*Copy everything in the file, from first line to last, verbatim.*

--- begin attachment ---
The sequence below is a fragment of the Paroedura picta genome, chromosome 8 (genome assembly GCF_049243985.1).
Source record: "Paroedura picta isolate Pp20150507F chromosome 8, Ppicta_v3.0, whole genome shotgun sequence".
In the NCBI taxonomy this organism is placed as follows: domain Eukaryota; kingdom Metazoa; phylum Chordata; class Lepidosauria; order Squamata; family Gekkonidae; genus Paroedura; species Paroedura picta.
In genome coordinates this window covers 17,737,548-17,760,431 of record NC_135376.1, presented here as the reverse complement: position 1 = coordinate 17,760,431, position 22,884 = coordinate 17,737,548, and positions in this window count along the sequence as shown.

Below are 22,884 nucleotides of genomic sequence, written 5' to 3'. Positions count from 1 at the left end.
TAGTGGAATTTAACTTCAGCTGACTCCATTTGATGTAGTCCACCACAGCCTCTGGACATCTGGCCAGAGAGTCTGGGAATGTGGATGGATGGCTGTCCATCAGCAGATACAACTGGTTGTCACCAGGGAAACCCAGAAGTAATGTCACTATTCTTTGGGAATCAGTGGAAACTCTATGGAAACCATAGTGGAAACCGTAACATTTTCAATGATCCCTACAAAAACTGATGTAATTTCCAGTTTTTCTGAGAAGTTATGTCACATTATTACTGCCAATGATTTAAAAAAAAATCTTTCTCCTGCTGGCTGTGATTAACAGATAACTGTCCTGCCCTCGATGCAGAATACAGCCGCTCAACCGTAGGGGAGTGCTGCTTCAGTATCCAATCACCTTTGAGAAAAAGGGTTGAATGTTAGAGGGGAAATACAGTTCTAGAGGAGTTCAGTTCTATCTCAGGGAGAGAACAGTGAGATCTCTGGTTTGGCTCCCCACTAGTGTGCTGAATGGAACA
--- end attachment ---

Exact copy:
The sequence below is a fragment of the Paroedura picta genome, chromosome 8 (genome assembly GCF_049243985.1).
Source record: "Paroedura picta isolate Pp20150507F chromosome 8, Ppicta_v3.0, whole genome shotgun sequence".
In the NCBI taxonomy this organism is placed as follows: domain Eukaryota; kingdom Metazoa; phylum Chordata; class Lepidosauria; order Squamata; family Gekkonidae; genus Paroedura; species Paroedura picta.
In genome coordinates this window covers 17,737,548-17,760,431 of record NC_135376.1, presented here as the reverse complement: position 1 = coordinate 17,760,431, position 22,884 = coordinate 17,737,548, and positions in this window count along the sequence as shown.

Below are 22,884 nucleotides of genomic sequence, written 5' to 3'. Positions count from 1 at the left end.
TAGTGGAATTTAACTTCAGCTGACTCCATTTGATGTAGTCCACCACAGCCTCTGGACATCTGGCCAGAGAGTCTGGGAATGTGGATGGATGGCTGTCCATCAGCAGATACAACTGGTTGTCACCAGGGAAACCCAGAAGTAATGTCACTATTCTTTGGGAATCAGTGGAAACTCTATGGAAACCATAGTGGAAACCGTAACATTTTCAATGATCCCTACAAAAACTGATGTAATTTCCAGTTTTTCTGAGAAGTTATGTCACATTATTACTGCCAATGATTTAAAAAAAAATCTTTCTCCTGCTGGCTGTGATTAACAGATAACTGTCCTGCCCTCGATGCAGAATACAGCCGCTCAACCGTAGGGGAGTGCTGCTTCAGTATCCAATCACCTTTGAGAAAAAGGGTTGAATGTTAGAGGGGAAATACAGTTCTAGAGGAGTTCAGTTCTATCTCAGGGAGAGAACAGTGAGATCTCTGGTTTGGCTCCCCACTAGTGTGCTGAATGGAACA